Review by Bonny Gable
Celebrations of the Christmas season are highly anticipated each year, but too often well-intentioned “cheer” goes into overdrive and quickly overwhelms. If you’re up to your ears in assorted obligatory holiday merriment and feel it’s about to tip you over the edge, a visit to Barter Theatre’s The Santaland Diaries is the perfect tonic.
In a groundbreaking essay, David Sedaris shared his true and surprising account of working as a department store elf in Macy’s Santaland. In this adaptation for the stage by Joe Mantello, the story serves up an altogether unique holiday celebration.
As a fresh and struggling New Yorker whose career prospects are bleak, David reluctantly joins the throng of desperate adults embracing Elfdom just to make ends meet. Donning a uniform that boasts pointy shoes and bells, he adopts the moniker “Crumpet” and sets about his tasks in a manufactured land of holiday cheer. But in the midst of an excruciatingly humiliating job that he hates, he learns a great deal about human nature.
His astute observations provide a plethora of stories to tell. A few are of his fellow elves – some flakey, some flirty, and some who speak in exclamation points. Some are of the Santas – who come in many stripes and colors, cleverly challenging the traditionalists in a game of political correctness. But most are of the kids – of ALL ages – who come seeking fulfillment of their hopes from the wizard in a red, fuzzy, fur-trimmed suit.
It is evident that director Richard Rose is in harmony with the unique Sedaris brand of humor and way of viewing the world. Guiding a beleaguered Santa’s Helper to engage the audience in his world of struggle to a humorous yet ultimately poignant end is no small task. But it proves remarkably entertaining.
Rusty Allen is endearing as the crafty, imaginative Crumpet. He sets the tone from the top by addressing the audience with a series of silly riddles – probably ones Crumpet heard from various children encountered along his working path. He continues to entertain as he transforms from a regular guy, schlepping for a living in NYC, into a classic symbol of Christmas cheer. Before our eyes he dons elfin attire, designed by Alice Sullivan, complete with green velvet tunic, candy stripe tights, and an impish pointy hat.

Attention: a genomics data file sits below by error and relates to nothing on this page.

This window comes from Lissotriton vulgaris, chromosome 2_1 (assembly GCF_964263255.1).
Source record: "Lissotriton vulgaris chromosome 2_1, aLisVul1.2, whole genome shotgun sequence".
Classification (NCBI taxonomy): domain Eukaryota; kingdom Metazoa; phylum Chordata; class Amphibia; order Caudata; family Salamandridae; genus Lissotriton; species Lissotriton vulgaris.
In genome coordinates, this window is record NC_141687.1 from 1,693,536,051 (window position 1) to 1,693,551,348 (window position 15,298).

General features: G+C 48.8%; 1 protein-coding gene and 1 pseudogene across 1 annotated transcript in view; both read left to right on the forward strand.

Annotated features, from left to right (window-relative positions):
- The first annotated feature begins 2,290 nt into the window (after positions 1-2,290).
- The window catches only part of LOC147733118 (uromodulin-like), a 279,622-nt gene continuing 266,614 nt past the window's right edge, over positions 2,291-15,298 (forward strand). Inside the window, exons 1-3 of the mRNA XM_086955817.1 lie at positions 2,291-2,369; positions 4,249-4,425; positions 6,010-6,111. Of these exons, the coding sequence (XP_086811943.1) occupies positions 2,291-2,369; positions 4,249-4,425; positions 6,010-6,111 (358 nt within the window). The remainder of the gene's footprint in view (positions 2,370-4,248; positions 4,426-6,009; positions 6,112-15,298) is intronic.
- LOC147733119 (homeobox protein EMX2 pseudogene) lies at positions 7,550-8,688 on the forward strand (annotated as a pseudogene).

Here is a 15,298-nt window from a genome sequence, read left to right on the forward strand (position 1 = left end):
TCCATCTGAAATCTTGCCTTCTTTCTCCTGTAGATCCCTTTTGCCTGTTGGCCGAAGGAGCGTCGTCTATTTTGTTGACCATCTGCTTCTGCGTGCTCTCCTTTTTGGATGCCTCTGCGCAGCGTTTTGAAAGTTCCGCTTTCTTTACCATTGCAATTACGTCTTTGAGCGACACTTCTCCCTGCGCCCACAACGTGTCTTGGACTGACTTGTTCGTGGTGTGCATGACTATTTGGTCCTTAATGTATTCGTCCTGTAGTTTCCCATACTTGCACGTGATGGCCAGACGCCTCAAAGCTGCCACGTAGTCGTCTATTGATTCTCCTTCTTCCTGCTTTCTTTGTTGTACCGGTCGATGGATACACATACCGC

Allen then proceeds to regale us with stories that prove truth is stranger than fiction when it comes to humans crazed with holiday fever. He is especially entertaining when Crumpet, striving to make the endless days more interesting, fields requests from Santa via unconventional methods. His Billie Holiday rendition of “Away in a Manger” is a particular winner.
For anyone who ever visited a department store Santa, Helen Stratakes and Derek Smith have created a nostalgic setting of Santa’s lair that will surely conjure childhood memories. A huge red velvet throne takes center stage while the walls and floor are overrun with colorful toys and festively wrapped presents. Although it recalls the Christmas toy land typical of the 1960s, when the play premiered, we realize that settings for Santa visits have changed little over the years. This world of wonder where a magical wizard can make dreams come true is still relevant, and needed, today.
Tony Angelini’s sound design completes the throwback feel. In-store announcements and music that underscore the speedily encroaching “big day” help create the chaos of customer desperation that Crumpet is forced to deal with, as well as his own wild imaginative diversions.
Holiday humor comes in a variety of shapes and sizes. David Sedaris offers a particular flavor that just might be the antidote to an overdose of tinsel, twinkling lights, and blaring holiday tunes. The Santaland Diaries allows you to take a break and replace those inner groans and frustrations with genuine chuckles and laughter.